The Changing Social Structures



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Types of communities

Most of the existing schemes of classification of the urban communities of Quebec are based on criteria such as population, juridical status or administrative functions, that have only secondary or indirect significance. A new, meaningful typology is needed and it should be established with regard to the degree of industrialization. Two leading questions should guide the choice of the criteria of classification : 1. Which was there first, industry or the community ? 2. At what period in the history of the province has industry given rise to, or transformed the community ? The first question, as will presently be shown, has an important bearing on the ecological structure of the communities. The twofold classification which it suggests lends itself to a cross-classification based on whether industry is single or multiple in the communities. The second question, while referring to the general economic evolution, will help to determine the important criteria for further cross-classifying the communities by types of dominant industries, such as pulp and paper, textile, mining, etc. Whatever the degree of its final refinement, such a classification would ultimately be polarised around three main types of communities : 1. those where one or more industries have exclusive importance ; 2. those where the importance of industry is shared with other economic activities ; 3. those where industry is nonexistent.

Professor Everett-C. Hughes was not far from this conception when, in 1936, he proposed the following five-class typology of French-Canadian communities : 1. the old, settled agricultural parishes ; 2. the new agricultural and fishing communities ; 3. the old, small French towns which, of late, have been invaded by industry ; 4. the new frontier-towns where industry came first ; 5. the former English towns where French farmers have moved in as labour. Montreal and Quebec were considered as special [104] cases 5. More recent research enables us to submit the following scheme which envisages all the Quebec communities as located somewhere along a continuum, one extreme being the single industry, company-town type of community, like Arvida, the other extreme being the non-industrial, administrative or educational center, such as, perhaps, Nicolet or L'Assomption. The classification is as follows :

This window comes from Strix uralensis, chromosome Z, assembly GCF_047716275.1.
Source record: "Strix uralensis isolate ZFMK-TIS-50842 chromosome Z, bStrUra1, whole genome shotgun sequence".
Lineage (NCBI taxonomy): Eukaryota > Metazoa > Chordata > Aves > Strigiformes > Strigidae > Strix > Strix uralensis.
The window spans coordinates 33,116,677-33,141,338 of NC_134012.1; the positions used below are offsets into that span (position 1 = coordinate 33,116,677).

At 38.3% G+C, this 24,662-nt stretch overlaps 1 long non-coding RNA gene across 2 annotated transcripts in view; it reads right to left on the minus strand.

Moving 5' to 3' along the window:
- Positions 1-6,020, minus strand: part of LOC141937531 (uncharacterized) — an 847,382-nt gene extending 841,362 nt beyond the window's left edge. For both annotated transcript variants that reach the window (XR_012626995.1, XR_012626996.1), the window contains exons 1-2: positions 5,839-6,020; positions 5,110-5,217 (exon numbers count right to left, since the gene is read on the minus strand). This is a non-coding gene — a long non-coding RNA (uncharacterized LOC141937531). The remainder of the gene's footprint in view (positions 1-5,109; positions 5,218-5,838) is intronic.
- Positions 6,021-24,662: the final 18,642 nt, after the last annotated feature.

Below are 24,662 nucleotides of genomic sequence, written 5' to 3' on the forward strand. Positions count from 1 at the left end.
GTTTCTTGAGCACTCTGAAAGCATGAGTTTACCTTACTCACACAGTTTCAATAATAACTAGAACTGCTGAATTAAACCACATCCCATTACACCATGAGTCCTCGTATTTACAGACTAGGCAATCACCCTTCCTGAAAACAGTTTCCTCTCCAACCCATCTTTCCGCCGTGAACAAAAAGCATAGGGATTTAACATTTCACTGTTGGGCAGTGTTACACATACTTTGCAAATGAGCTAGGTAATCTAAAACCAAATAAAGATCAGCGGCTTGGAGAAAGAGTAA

1. Single-industry, company-owned communities

2. Single, dominant industry centers, which are subdivided into:

a) Pulp and paper centers ;

b) Textile communities ;

c) Mining towns ;

d) Hydro-electric and chemical centers ;

3. The mixed, industrial-commercial towns ;

4. The predominantly trading centers ;

5. The non-industrial towns, which may themselves be subdivided into many sub-categories.

Montreal and Quebec are also considered as special cases.

This typology is only tentative, but in our opinion, points in the right direction by assuming that the most telling feature of contemporary communities is the extent to which their existence and social organization depend on industry. It is in the light of this basic factor that comparisons between the population volume, the ecological structure, the occupational and ethnic distribution and the complement of institutions of different categories of communities assume their full meaning.






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